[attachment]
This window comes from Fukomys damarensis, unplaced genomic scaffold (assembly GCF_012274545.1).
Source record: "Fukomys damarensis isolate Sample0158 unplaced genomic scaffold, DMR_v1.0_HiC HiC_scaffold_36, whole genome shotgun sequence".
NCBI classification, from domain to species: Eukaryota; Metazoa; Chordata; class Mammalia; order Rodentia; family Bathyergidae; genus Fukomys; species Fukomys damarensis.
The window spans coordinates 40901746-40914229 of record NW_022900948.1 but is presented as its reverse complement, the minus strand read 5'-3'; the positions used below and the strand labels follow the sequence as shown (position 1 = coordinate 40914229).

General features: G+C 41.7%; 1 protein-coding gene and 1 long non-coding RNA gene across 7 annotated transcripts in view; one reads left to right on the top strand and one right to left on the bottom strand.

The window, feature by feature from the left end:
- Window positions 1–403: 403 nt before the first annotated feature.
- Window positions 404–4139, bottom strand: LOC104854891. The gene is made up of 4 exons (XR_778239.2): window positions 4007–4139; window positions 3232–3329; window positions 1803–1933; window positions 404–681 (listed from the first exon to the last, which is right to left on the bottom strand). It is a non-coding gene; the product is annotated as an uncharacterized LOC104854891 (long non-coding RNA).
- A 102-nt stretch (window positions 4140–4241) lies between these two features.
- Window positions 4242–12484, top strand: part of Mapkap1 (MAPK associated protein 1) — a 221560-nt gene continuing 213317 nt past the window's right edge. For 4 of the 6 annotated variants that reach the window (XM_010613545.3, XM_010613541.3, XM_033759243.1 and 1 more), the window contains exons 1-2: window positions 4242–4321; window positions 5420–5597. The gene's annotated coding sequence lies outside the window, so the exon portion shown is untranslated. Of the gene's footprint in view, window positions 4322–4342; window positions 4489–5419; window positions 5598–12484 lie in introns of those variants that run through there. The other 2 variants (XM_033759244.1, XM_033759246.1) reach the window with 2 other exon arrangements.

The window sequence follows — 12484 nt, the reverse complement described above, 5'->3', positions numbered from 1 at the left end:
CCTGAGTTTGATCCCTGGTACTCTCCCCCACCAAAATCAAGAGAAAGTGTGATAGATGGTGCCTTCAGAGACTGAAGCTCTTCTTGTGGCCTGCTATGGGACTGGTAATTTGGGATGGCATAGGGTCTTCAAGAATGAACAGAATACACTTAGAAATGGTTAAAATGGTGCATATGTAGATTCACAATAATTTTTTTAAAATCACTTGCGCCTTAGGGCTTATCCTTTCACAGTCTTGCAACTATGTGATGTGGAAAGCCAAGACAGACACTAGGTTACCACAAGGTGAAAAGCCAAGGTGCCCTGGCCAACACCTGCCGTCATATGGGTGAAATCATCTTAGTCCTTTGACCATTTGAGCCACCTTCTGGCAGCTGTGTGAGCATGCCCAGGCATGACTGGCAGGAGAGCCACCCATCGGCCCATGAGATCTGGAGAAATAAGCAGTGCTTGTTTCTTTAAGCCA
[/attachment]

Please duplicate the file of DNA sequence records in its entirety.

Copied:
This window comes from Fukomys damarensis, unplaced genomic scaffold (assembly GCF_012274545.1).
Source record: "Fukomys damarensis isolate Sample0158 unplaced genomic scaffold, DMR_v1.0_HiC HiC_scaffold_36, whole genome shotgun sequence".
NCBI classification, from domain to species: Eukaryota; Metazoa; Chordata; class Mammalia; order Rodentia; family Bathyergidae; genus Fukomys; species Fukomys damarensis.
The window spans coordinates 40901746-40914229 of record NW_022900948.1 but is presented as its reverse complement, the minus strand read 5'-3'; the positions used below and the strand labels follow the sequence as shown (position 1 = coordinate 40914229).

General features: G+C 41.7%; 1 protein-coding gene and 1 long non-coding RNA gene across 7 annotated transcripts in view; one reads left to right on the top strand and one right to left on the bottom strand.

The window, feature by feature from the left end:
- Window positions 1–403: 403 nt before the first annotated feature.
- Window positions 404–4139, bottom strand: LOC104854891. The gene is made up of 4 exons (XR_778239.2): window positions 4007–4139; window positions 3232–3329; window positions 1803–1933; window positions 404–681 (listed from the first exon to the last, which is right to left on the bottom strand). It is a non-coding gene; the product is annotated as an uncharacterized LOC104854891 (long non-coding RNA).
- A 102-nt stretch (window positions 4140–4241) lies between these two features.
- Window positions 4242–12484, top strand: part of Mapkap1 (MAPK associated protein 1) — a 221560-nt gene continuing 213317 nt past the window's right edge. For 4 of the 6 annotated variants that reach the window (XM_010613545.3, XM_010613541.3, XM_033759243.1 and 1 more), the window contains exons 1-2: window positions 4242–4321; window positions 5420–5597. The gene's annotated coding sequence lies outside the window, so the exon portion shown is untranslated. Of the gene's footprint in view, window positions 4322–4342; window positions 4489–5419; window positions 5598–12484 lie in introns of those variants that run through there. The other 2 variants (XM_033759244.1, XM_033759246.1) reach the window with 2 other exon arrangements.

The window sequence follows — 12484 nt, the reverse complement described above, 5'->3', positions numbered from 1 at the left end:
CCTGAGTTTGATCCCTGGTACTCTCCCCCACCAAAATCAAGAGAAAGTGTGATAGATGGTGCCTTCAGAGACTGAAGCTCTTCTTGTGGCCTGCTATGGGACTGGTAATTTGGGATGGCATAGGGTCTTCAAGAATGAACAGAATACACTTAGAAATGGTTAAAATGGTGCATATGTAGATTCACAATAATTTTTTTAAAATCACTTGCGCCTTAGGGCTTATCCTTTCACAGTCTTGCAACTATGTGATGTGGAAAGCCAAGACAGACACTAGGTTACCACAAGGTGAAAAGCCAAGGTGCCCTGGCCAACACCTGCCGTCATATGGGTGAAATCATCTTAGTCCTTTGACCATTTGAGCCACCTTCTGGCAGCTGTGTGAGCATGCCCAGGCATGACTGGCAGGAGAGCCACCCATCGGCCCATGAGATCTGGAGAAATAAGCAGTGCTTGTTTCTTTAAGCCA